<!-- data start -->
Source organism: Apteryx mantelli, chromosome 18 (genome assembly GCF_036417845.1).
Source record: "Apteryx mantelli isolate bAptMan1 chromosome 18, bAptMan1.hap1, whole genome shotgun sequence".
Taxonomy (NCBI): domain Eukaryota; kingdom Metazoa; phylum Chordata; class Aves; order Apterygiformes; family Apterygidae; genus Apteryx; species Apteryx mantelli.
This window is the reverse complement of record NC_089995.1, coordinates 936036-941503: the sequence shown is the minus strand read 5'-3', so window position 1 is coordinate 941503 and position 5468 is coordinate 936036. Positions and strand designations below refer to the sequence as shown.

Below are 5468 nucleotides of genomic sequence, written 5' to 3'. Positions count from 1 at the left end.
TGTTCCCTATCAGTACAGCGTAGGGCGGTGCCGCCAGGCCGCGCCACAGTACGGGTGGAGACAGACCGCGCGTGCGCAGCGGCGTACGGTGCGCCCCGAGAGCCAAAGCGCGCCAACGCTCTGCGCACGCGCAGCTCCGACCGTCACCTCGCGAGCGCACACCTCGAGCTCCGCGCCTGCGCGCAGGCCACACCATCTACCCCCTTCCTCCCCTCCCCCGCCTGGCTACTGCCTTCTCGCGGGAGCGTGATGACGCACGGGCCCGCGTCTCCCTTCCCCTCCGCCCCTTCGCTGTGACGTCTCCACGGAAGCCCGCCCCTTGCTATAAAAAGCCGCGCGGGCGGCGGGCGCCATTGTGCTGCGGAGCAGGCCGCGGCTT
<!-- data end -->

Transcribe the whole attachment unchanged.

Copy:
Source organism: Apteryx mantelli, chromosome 18 (genome assembly GCF_036417845.1).
Source record: "Apteryx mantelli isolate bAptMan1 chromosome 18, bAptMan1.hap1, whole genome shotgun sequence".
Taxonomy (NCBI): domain Eukaryota; kingdom Metazoa; phylum Chordata; class Aves; order Apterygiformes; family Apterygidae; genus Apteryx; species Apteryx mantelli.
This window is the reverse complement of record NC_089995.1, coordinates 936036-941503: the sequence shown is the minus strand read 5'-3', so window position 1 is coordinate 941503 and position 5468 is coordinate 936036. Positions and strand designations below refer to the sequence as shown.

Below are 5468 nucleotides of genomic sequence, written 5' to 3'. Positions count from 1 at the left end.
TGTTCCCTATCAGTACAGCGTAGGGCGGTGCCGCCAGGCCGCGCCACAGTACGGGTGGAGACAGACCGCGCGTGCGCAGCGGCGTACGGTGCGCCCCGAGAGCCAAAGCGCGCCAACGCTCTGCGCACGCGCAGCTCCGACCGTCACCTCGCGAGCGCACACCTCGAGCTCCGCGCCTGCGCGCAGGCCACACCATCTACCCCCTTCCTCCCCTCCCCCGCCTGGCTACTGCCTTCTCGCGGGAGCGTGATGACGCACGGGCCCGCGTCTCCCTTCCCCTCCGCCCCTTCGCTGTGACGTCTCCACGGAAGCCCGCCCCTTGCTATAAAAAGCCGCGCGGGCGGCGGGCGCCATTGTGCTGCGGAGCAGGCCGCGGCTT